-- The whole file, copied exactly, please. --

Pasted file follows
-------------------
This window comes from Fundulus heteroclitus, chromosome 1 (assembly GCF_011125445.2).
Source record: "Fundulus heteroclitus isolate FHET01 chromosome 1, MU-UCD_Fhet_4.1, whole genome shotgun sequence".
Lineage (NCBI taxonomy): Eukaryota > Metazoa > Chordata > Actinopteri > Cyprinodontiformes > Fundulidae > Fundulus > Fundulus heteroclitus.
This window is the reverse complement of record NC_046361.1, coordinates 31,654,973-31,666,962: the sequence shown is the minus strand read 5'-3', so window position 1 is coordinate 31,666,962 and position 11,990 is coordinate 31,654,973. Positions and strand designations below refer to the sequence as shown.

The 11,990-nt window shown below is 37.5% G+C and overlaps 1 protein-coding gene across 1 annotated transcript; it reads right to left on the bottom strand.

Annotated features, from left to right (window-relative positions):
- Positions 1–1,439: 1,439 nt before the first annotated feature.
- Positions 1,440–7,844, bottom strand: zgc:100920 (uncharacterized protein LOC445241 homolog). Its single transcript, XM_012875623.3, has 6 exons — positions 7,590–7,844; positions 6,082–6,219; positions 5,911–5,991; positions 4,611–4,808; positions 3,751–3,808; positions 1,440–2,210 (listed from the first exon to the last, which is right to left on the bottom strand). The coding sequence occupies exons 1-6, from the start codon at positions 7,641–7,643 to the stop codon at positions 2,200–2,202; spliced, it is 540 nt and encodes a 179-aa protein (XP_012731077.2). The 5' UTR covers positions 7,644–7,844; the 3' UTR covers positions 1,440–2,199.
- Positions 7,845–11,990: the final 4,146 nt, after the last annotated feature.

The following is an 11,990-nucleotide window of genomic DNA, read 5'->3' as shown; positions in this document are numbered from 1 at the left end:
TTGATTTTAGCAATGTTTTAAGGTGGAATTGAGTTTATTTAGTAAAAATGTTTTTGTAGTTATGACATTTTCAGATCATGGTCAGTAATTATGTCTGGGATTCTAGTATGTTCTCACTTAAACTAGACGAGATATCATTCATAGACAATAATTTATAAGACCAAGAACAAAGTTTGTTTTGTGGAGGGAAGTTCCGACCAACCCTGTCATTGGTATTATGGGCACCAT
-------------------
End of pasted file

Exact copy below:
This window comes from Fundulus heteroclitus, chromosome 1 (assembly GCF_011125445.2).
Source record: "Fundulus heteroclitus isolate FHET01 chromosome 1, MU-UCD_Fhet_4.1, whole genome shotgun sequence".
Lineage (NCBI taxonomy): Eukaryota > Metazoa > Chordata > Actinopteri > Cyprinodontiformes > Fundulidae > Fundulus > Fundulus heteroclitus.
This window is the reverse complement of record NC_046361.1, coordinates 31,654,973-31,666,962: the sequence shown is the minus strand read 5'-3', so window position 1 is coordinate 31,666,962 and position 11,990 is coordinate 31,654,973. Positions and strand designations below refer to the sequence as shown.

The 11,990-nt window shown below is 37.5% G+C and overlaps 1 protein-coding gene across 1 annotated transcript; it reads right to left on the bottom strand.

Annotated features, from left to right (window-relative positions):
- Positions 1–1,439: 1,439 nt before the first annotated feature.
- Positions 1,440–7,844, bottom strand: zgc:100920 (uncharacterized protein LOC445241 homolog). Its single transcript, XM_012875623.3, has 6 exons — positions 7,590–7,844; positions 6,082–6,219; positions 5,911–5,991; positions 4,611–4,808; positions 3,751–3,808; positions 1,440–2,210 (listed from the first exon to the last, which is right to left on the bottom strand). The coding sequence occupies exons 1-6, from the start codon at positions 7,641–7,643 to the stop codon at positions 2,200–2,202; spliced, it is 540 nt and encodes a 179-aa protein (XP_012731077.2). The 5' UTR covers positions 7,644–7,844; the 3' UTR covers positions 1,440–2,199.
- Positions 7,845–11,990: the final 4,146 nt, after the last annotated feature.

The following is an 11,990-nucleotide window of genomic DNA, read 5'->3' as shown; positions in this document are numbered from 1 at the left end:
TTGATTTTAGCAATGTTTTAAGGTGGAATTGAGTTTATTTAGTAAAAATGTTTTTGTAGTTATGACATTTTCAGATCATGGTCAGTAATTATGTCTGGGATTCTAGTATGTTCTCACTTAAACTAGACGAGATATCATTCATAGACAATAATTTATAAGACCAAGAACAAAGTTTGTTTTGTGGAGGGAAGTTCCGACCAACCCTGTCATTGGTATTATGGGCACCAT